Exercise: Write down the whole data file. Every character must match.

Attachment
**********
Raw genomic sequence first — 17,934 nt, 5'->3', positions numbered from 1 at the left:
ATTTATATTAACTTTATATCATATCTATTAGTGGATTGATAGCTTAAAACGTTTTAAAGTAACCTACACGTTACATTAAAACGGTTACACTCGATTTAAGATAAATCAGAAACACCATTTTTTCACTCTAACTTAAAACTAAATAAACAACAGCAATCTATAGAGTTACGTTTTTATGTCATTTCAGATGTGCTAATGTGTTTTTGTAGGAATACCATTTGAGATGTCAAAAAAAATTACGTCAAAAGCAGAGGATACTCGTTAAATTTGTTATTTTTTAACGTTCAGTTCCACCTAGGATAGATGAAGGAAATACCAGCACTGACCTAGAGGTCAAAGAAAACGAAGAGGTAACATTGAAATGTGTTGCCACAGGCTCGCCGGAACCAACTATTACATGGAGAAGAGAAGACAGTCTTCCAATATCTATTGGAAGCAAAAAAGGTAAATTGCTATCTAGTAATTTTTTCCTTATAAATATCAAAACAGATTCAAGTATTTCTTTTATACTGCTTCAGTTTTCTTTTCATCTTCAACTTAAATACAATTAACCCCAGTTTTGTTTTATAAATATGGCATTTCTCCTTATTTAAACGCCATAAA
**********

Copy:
Raw genomic sequence first — 17,934 nt, 5'->3', positions numbered from 1 at the left:
ATTTATATTAACTTTATATCATATCTATTAGTGGATTGATAGCTTAAAACGTTTTAAAGTAACCTACACGTTACATTAAAACGGTTACACTCGATTTAAGATAAATCAGAAACACCATTTTTTCACTCTAACTTAAAACTAAATAAACAACAGCAATCTATAGAGTTACGTTTTTATGTCATTTCAGATGTGCTAATGTGTTTTTGTAGGAATACCATTTGAGATGTCAAAAAAAATTACGTCAAAAGCAGAGGATACTCGTTAAATTTGTTATTTTTTAACGTTCAGTTCCACCTAGGATAGATGAAGGAAATACCAGCACTGACCTAGAGGTCAAAGAAAACGAAGAGGTAACATTGAAATGTGTTGCCACAGGCTCGCCGGAACCAACTATTACATGGAGAAGAGAAGACAGTCTTCCAATATCTATTGGAAGCAAAAAAGGTAAATTGCTATCTAGTAATTTTTTCCTTATAAATATCAAAACAGATTCAAGTATTTCTTTTATACTGCTTCAGTTTTCTTTTCATCTTCAACTTAAATACAATTAACCCCAGTTTTGTTTTATAAATATGGCATTTCTCCTTATTTAAACGCCATAAA